But these are generalisms, canonical standards, well recognised axemen and guitar heroes. Blah, Blah, But — there are personal favourites for every guitar student.  Howe is up there for me.

I liked Genesis and someone at school said that I ought to give Yes a go as it was likely I would “get” them.  I did. Big Time.

I loved Yes immensely — although I have always refused to actually figure out the lyrics. For me the concept album is a no-go area; I simply do not need everything to link up as a complete work.  It doesn’t have to be rational or make sense; it’s music!

I noted that in Playboy charts and the like, Pastorius or Stanley Clarke would take first or second place for bass — but third tended to be Chris Squire of Yes — who used a PLECTRUM! *swoon*.  In drum charts, Bruford or White would be up there — and in keyboards, Wakeman or Moraz would be in the top few as well.

Yes was a supergroup — drums, bass, guitar and keyboards were considered by record buyers and muso journalists to be the best in their fields.

I adored Close to The Edge, and even liked Going For the One, but I drew the line with Tormato. I think, ultimately, apart from the live triple album that was Yessongs, the best for me has to be Relayer.

This was all pre-punk — and at a pretty dire time in general.  Yes offered escape — and Howe produced some of the most amazing guitar lines I have ever heard then or since.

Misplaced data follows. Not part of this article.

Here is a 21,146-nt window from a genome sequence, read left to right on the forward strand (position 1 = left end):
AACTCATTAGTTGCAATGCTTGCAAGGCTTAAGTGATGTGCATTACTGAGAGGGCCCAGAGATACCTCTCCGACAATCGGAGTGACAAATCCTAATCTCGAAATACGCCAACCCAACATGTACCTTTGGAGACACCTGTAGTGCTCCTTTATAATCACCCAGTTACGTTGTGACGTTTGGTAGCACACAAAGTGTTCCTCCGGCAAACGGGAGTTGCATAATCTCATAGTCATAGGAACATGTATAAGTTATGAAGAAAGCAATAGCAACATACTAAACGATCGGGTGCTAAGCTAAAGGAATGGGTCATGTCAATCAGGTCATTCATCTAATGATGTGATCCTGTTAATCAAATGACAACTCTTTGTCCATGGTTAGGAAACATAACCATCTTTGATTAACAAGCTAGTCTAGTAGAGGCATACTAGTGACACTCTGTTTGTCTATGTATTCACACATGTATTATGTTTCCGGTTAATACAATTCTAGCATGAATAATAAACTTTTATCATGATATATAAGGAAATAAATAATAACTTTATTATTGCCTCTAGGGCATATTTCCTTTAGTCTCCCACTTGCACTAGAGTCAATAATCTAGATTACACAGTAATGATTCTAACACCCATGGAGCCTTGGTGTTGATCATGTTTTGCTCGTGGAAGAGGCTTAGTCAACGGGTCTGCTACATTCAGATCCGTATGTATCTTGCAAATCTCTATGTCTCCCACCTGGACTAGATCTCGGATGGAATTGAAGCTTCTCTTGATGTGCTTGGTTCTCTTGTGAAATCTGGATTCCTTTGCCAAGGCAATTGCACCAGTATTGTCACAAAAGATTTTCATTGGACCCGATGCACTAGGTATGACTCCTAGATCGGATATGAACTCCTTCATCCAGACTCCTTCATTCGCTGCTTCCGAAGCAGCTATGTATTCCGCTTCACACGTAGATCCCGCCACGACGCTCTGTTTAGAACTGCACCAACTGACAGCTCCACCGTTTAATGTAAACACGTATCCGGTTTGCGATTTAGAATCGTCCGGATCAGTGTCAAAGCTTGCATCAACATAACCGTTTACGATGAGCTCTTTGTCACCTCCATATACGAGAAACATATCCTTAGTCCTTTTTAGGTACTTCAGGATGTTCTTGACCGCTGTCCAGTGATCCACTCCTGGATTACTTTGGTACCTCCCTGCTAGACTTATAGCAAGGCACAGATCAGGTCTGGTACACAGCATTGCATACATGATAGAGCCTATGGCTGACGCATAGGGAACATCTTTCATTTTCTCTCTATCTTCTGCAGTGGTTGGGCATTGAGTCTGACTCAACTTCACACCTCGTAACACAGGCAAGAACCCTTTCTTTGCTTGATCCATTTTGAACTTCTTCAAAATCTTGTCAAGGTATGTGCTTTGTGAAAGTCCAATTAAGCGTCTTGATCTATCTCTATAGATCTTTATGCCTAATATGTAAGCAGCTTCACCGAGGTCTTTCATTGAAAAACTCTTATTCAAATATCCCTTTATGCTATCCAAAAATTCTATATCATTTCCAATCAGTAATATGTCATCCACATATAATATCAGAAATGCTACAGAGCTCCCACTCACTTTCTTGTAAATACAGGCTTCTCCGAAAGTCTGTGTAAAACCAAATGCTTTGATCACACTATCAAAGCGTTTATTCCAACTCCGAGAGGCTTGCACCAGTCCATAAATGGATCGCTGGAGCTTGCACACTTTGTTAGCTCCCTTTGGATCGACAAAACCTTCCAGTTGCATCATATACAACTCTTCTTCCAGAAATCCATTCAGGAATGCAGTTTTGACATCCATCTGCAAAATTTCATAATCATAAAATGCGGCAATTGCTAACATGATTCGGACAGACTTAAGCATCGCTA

Put it this way — I would imagine myself faced with a Yes track, and posed with the task of coming up with some guitar lines — and I would be done-for, flummoxed, bewildered.  But Howe did it — not only did he manage to come up with something, he came up with genius work.

It was so sublime, so wonderful, so complicated, so perfect, so … so… ah!

Words do Howe’s guitar work little justice.  He has been such a real influence on me as a guitarist — from not being afraid to wear the guitar high and angled (properly), to feeling that I could mix up apparently incompatible styles — country hill billy guitar in a pseudo classical piece etc.

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One of the very few guitarists I have actually learned note-by-note — Howe is a legend to me.  I learned Mood for a Day and Clap, but I would hear his sound sometimes when I plugged in — and I would play in his style and his shadow.

Maaan, I love that guy!

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Shrigley has always entertained, always managed to make me laugh. Well, that is, ever since I saw an article on him in the Guardian back in 2005 or 2006.

[Picture of Shrigley's Ignore this building SECC Armadillo]He’s got a funny website, funnily enough called And funnily enough, he lives and works in Glasgow and declares himself to be a Glasgow Artist, even though he’s fay Macclesfield.

Fair enough; after all he did go to the school of art. He does wee cartoons for the Guardian, and he’s responsible for Jason Mraz’s latest album being called after one of his pieces: “We sing. We Dance. We Steal Things”.

[Picture of David Shrigley Art Please don not return] [Picture of David Shrigley Art - Beach with wee faces]